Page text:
The final group that we have not yet considered in the Young and Burgess classification is the vertical shear group. These patients are complex because the injuries are both horizontally and vertically unstable. You will see what I mean if you have a look at this Xray:

Pelvic Xray copy

Is putting a binder around the…

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Fluid resuscitation in bleeding trauma patient: are you aware of wich is the right fluid and the right strategy?

Originally posted on MEDEST:

DCR copy

The fluids of choice in prehospital field are, in most cases, cristalloids (Norma Saline or Lactate Ringer).

But what is the physiological impact of saline solutions when administered in large amounts (as the latest ATLS guidelines indicates) to hypotensive trauma patients?

Is aggressive Fluid resuscitation the right strategy to be pursued?

The triad of post-trauma lethal evolution is:

  • Hypotermia
  • Acidosis
  • Coagulopathy

Aggressive fluid resuscitation with cristalloids, and saline solutions in particular, can be detrimental in many ways:

  1. Cristalloids tend to displace the already formed clots and improves bleeding
  2. Normal Saline produce hypercloremic acidosis worsening coagulation and precipitating renal and immune dysfunction
  3. Cristalloids diluts the coagulation factors and precipitate the coagulation system (dilution coagulopathy)
  4. Cristalloids rapidilly shift in intercellular space worsening SIRS process and interstitial edema (brain edema, bowel wall edema) with consequent compartment hypertension

So wich is the perfect fluid to infuse in trauma?

The perfect fluid doesn’t exists.

Balanced saline…

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Scary Little Creatures

Originally posted on The Collective:

Dr Andrew Weatherall does prehospital doctor stuff but spends lots of time serving the somnolent god of anaesthesia  in a tertiary paediatric hospital. He has particular interests in cardiac, thoracic, trauma and liver transplant anaesthesia and is trying to be a PhD student in his spare time.  You can also find him as @doc_andy_w 

Little creatures have the potential to cause significant stress. It’s true of spiders. It’s true of parasites. And for many medicos, it’s true of paediatric patients. All too often, the experienced clinician confronted with the alien life-form of a kid goes through a rapid medical devolution, retreating to the almost foetal uselessness of a medical student confronted for the first time by having to do a procedure they’ve only read about.

It’s entirely reasonable to feel less comfortable with stuff you don’t do all the time. In fact, it’s healthy to step up a level of vigilance…

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Bougie aided video assisted intubation through King Laryngeal Tube

Originally posted on MEDEST:

If you have a patient with a King LT in place and want to intubate him use the Bougie and the videolaryngoscope. It works perfectly.

Here is the video tutorial.

Logo MEDEST2

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The Bind About Pelvic Binders (Part 2)

Originally posted on The Collective:

This is part 2 in Dr Alan Garner’s series on pelvic fractures and the approach to binders. You can find part 1 here

In part one we had a look at the evidence for benefit from pelvic binders. In short there is no study yet published showing a significant improvement in mortality. Not even a cohort study.

Of course, it still might be OK to use them if they possibly help as long as there is no evidence of harm either (and they don’t cost too much). The probability of good has to outweigh the probability of evil. It is the potential for evil that I want to examine now so we can see where the balance lies.

Before we can do that though we need to have a quick look at the types of pelvic ring fractures (no one is suggesting that non-pelvic ring fractures of the pelvis…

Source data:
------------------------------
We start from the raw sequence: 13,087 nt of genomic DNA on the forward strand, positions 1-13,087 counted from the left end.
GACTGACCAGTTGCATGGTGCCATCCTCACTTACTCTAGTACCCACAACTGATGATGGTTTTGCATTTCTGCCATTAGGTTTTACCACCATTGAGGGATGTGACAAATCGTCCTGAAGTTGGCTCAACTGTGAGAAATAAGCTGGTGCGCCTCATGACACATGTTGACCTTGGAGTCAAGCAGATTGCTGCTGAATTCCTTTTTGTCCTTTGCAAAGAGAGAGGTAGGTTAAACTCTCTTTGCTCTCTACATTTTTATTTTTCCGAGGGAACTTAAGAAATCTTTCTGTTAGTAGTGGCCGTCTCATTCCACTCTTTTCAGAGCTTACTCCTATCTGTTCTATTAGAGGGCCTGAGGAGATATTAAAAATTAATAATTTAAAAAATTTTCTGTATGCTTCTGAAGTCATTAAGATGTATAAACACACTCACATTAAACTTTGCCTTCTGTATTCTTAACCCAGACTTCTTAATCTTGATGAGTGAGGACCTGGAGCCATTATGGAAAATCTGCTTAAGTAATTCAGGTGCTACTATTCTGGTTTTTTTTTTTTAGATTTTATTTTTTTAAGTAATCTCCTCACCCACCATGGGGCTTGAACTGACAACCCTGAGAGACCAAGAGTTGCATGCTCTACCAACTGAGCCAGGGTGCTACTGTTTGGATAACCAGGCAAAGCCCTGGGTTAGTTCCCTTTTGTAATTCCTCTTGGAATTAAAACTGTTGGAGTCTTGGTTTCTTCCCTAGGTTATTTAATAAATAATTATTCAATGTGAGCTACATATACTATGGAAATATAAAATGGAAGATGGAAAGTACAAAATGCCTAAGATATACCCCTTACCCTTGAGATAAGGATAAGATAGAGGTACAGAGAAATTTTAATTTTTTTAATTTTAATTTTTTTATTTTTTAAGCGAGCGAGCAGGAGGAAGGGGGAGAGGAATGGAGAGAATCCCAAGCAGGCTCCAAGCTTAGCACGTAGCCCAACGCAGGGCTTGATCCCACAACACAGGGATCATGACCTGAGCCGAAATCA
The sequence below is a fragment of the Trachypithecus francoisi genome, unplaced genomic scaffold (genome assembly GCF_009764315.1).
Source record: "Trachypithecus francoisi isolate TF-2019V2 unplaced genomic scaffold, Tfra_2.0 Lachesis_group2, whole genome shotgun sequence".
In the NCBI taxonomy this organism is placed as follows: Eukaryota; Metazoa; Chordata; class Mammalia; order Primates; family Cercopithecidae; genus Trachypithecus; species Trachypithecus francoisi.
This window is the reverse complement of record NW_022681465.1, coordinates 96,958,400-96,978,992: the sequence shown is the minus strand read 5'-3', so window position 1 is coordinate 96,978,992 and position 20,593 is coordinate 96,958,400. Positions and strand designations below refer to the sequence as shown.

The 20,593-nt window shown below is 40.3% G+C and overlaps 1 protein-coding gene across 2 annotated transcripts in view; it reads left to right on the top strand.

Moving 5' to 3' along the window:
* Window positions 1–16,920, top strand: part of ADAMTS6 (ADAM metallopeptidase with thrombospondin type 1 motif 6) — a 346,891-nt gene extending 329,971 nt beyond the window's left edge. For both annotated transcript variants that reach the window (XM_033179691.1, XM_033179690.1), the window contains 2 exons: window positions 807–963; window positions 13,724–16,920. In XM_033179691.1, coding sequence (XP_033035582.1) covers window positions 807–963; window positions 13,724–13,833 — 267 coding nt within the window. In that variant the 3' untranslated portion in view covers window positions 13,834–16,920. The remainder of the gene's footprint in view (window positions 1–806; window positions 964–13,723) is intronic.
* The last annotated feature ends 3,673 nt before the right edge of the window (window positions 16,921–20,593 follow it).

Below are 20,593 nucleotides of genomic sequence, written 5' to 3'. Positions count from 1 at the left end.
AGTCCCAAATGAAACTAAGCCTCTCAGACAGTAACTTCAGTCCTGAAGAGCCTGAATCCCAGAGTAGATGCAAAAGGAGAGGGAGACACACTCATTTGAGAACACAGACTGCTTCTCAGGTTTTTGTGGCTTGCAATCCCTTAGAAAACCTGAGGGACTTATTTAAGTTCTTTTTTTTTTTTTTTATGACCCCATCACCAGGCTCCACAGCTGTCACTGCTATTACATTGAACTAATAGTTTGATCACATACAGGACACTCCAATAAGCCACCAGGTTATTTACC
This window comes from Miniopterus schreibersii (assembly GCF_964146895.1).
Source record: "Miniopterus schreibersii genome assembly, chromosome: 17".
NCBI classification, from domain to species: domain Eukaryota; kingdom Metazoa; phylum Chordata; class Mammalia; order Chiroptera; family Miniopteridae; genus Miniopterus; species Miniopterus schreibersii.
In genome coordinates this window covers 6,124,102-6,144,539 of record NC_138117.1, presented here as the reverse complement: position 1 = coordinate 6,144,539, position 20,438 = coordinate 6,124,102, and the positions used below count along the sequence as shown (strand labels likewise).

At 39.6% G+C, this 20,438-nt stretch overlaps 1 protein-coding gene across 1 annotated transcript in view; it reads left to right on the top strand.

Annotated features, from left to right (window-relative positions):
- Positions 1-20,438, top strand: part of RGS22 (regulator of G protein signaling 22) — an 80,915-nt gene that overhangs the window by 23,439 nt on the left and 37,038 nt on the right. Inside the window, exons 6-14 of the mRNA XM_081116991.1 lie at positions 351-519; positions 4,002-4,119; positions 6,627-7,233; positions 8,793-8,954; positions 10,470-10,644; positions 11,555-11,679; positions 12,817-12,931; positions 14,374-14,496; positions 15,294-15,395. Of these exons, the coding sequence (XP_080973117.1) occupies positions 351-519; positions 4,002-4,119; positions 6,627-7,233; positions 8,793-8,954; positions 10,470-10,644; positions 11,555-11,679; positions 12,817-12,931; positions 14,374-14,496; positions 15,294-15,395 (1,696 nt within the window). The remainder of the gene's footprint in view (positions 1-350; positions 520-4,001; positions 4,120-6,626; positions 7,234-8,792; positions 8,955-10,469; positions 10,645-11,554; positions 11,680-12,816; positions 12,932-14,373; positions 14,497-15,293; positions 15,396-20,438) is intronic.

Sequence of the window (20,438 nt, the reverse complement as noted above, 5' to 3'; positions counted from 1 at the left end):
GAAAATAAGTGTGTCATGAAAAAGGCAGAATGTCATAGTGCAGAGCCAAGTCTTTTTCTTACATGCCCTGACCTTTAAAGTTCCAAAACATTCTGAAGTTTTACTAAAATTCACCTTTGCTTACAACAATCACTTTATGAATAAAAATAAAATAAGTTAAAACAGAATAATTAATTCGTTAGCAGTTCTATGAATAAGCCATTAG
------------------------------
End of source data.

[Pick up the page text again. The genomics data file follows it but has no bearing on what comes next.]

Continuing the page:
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The Bind When it Comes to Using a Binder

Originally posted on The Collective:

This post by Dr Alan Garner is the first of a trio on the topic of pelvic fractures and the evidence for what to do. Alan is an emergency physician at Nepean Hospital in Sydney and the Medical Director of CareFlight, having started in prehospital medicine in 1996. He has a bunch of other interests but there’s not enough space for that here.

Unfortunately I am old enough to remember when MAST suits were considered standard of care. In many states of the US it was law that ambulances had to carry them – that is how convinced everyone was that the things were doing good, not evil. We were all misled by measuring surrogates of outcome such as blood pressure rather than the outcomes that really matter, morbidity and mortality. Of course when good studies evaluating mortality were eventually done we discovered the evil side of the device and…

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Mechanical CPR: Three CHEERS or a big thumbs down?

Originally posted on AmboFOAM:

There has been a fair bit about mechanical CPR devices floating around the FOAMasphere lately, so I thought I should probably do a post.

These devices are not exactly new (check out the Thumper, in use in Victoria in the 70s) However, there seems to be a surge in interest in these devices, and I must say there seems to me to have been a largely positive buzz about them in spite of the evidence for their effectiveness being somewhat lacking to say the least.

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Auckland HEMS Checklist Reference Manual

Originally posted on Auckland HEMS:

Dear colleagues,

In June of this year our Canadian HEMS Fellow Dr. Robert Gooch shared one of our emergency checklists with the Prehospital and Retrieval Medicine (PHARM) community. Thank you to those of you who provided feedback on this initiative. We continue to draw inspiration from the work of Dr. Atul Gawande. http://atulgawande.com/

Now, in the spirit of Free Open Access Medicine, we are keen to share our complete Auckland HEMS Checklist Reference Manual with the PHARM community. At the start of September we made this manual operational within our service.

Innovation is one element of success; implementation is another core element.  http://www.sjtrem.com/content/19/1/53/abstract This article emphasizes the importance of end-users ‘the sharp end’ being involved throughout the checklist development process. We are fortunate to have input into this checklist from our pilots, crewmen, paramedics and doctors. Even our CEO (who is also a pilot) has shared his experience.

We see…